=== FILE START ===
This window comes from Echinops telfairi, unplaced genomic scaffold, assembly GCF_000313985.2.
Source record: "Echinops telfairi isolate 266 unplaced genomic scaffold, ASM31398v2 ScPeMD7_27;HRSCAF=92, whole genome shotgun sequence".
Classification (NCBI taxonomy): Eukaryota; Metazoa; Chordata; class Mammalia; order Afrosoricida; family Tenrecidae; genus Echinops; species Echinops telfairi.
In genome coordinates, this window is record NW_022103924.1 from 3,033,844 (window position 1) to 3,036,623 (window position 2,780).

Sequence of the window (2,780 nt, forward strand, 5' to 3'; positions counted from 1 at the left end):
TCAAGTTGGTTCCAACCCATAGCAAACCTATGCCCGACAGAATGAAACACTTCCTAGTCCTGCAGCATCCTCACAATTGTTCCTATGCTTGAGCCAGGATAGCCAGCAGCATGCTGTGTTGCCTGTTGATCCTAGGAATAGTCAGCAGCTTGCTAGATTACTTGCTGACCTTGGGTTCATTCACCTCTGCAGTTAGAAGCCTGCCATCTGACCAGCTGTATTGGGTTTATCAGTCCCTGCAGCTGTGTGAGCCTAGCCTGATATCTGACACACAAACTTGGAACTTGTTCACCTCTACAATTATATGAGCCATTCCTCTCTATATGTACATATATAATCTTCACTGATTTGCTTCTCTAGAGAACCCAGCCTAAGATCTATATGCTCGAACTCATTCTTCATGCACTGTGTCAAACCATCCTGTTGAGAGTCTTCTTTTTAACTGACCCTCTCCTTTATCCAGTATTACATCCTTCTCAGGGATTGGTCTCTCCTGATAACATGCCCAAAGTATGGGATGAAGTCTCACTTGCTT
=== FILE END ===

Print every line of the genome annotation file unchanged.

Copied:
This window comes from Echinops telfairi, unplaced genomic scaffold, assembly GCF_000313985.2.
Source record: "Echinops telfairi isolate 266 unplaced genomic scaffold, ASM31398v2 ScPeMD7_27;HRSCAF=92, whole genome shotgun sequence".
Classification (NCBI taxonomy): Eukaryota; Metazoa; Chordata; class Mammalia; order Afrosoricida; family Tenrecidae; genus Echinops; species Echinops telfairi.
In genome coordinates, this window is record NW_022103924.1 from 3,033,844 (window position 1) to 3,036,623 (window position 2,780).

Sequence of the window (2,780 nt, forward strand, 5' to 3'; positions counted from 1 at the left end):
TCAAGTTGGTTCCAACCCATAGCAAACCTATGCCCGACAGAATGAAACACTTCCTAGTCCTGCAGCATCCTCACAATTGTTCCTATGCTTGAGCCAGGATAGCCAGCAGCATGCTGTGTTGCCTGTTGATCCTAGGAATAGTCAGCAGCTTGCTAGATTACTTGCTGACCTTGGGTTCATTCACCTCTGCAGTTAGAAGCCTGCCATCTGACCAGCTGTATTGGGTTTATCAGTCCCTGCAGCTGTGTGAGCCTAGCCTGATATCTGACACACAAACTTGGAACTTGTTCACCTCTACAATTATATGAGCCATTCCTCTCTATATGTACATATATAATCTTCACTGATTTGCTTCTCTAGAGAACCCAGCCTAAGATCTATATGCTCGAACTCATTCTTCATGCACTGTGTCAAACCATCCTGTTGAGAGTCTTCTTTTTAACTGACCCTCTCCTTTATCCAGTATTACATCCTTCTCAGGGATTGGTCTCTCCTGATAACATGCCCAAAGTATGGGATGAAGTCTCACTTGCTT